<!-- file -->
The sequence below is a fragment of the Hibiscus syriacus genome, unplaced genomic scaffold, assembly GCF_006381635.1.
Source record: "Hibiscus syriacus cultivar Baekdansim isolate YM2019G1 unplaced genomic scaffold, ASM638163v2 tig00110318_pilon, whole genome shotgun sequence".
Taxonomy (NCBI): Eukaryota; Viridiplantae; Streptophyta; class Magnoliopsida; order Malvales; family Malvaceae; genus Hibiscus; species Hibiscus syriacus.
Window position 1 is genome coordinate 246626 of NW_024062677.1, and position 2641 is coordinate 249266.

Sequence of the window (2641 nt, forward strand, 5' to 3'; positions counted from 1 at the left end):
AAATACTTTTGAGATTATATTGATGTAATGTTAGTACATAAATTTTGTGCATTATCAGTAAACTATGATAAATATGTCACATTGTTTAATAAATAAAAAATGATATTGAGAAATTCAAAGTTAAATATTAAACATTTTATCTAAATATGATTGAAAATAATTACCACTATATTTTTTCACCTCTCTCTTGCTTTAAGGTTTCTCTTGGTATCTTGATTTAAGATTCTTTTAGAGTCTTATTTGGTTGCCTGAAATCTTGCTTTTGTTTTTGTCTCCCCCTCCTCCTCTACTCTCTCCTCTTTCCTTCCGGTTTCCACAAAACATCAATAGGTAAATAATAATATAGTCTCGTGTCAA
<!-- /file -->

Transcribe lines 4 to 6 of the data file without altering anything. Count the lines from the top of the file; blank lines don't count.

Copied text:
Window position 1 is genome coordinate 246626 of NW_024062677.1, and position 2641 is coordinate 249266.

Sequence of the window (2641 nt, forward strand, 5' to 3'; positions counted from 1 at the left end):
AAATACTTTTGAGATTATATTGATGTAATGTTAGTACATAAATTTTGTGCATTATCAGTAAACTATGATAAATATGTCACATTGTTTAATAAATAAAAAATGATATTGAGAAATTCAAAGTTAAATATTAAACATTTTATCTAAATATGATTGAAAATAATTACCACTATATTTTTTCACCTCTCTCTTGCTTTAAGGTTTCTCTTGGTATCTTGATTTAAGATTCTTTTAGAGTCTTATTTGGTTGCCTGAAATCTTGCTTTTGTTTTTGTCTCCCCCTCCTCCTCTACTCTCTCCTCTTTCCTTCCGGTTTCCACAAAACATCAATAGGTAAATAATAATATAGTCTCGTGTCAA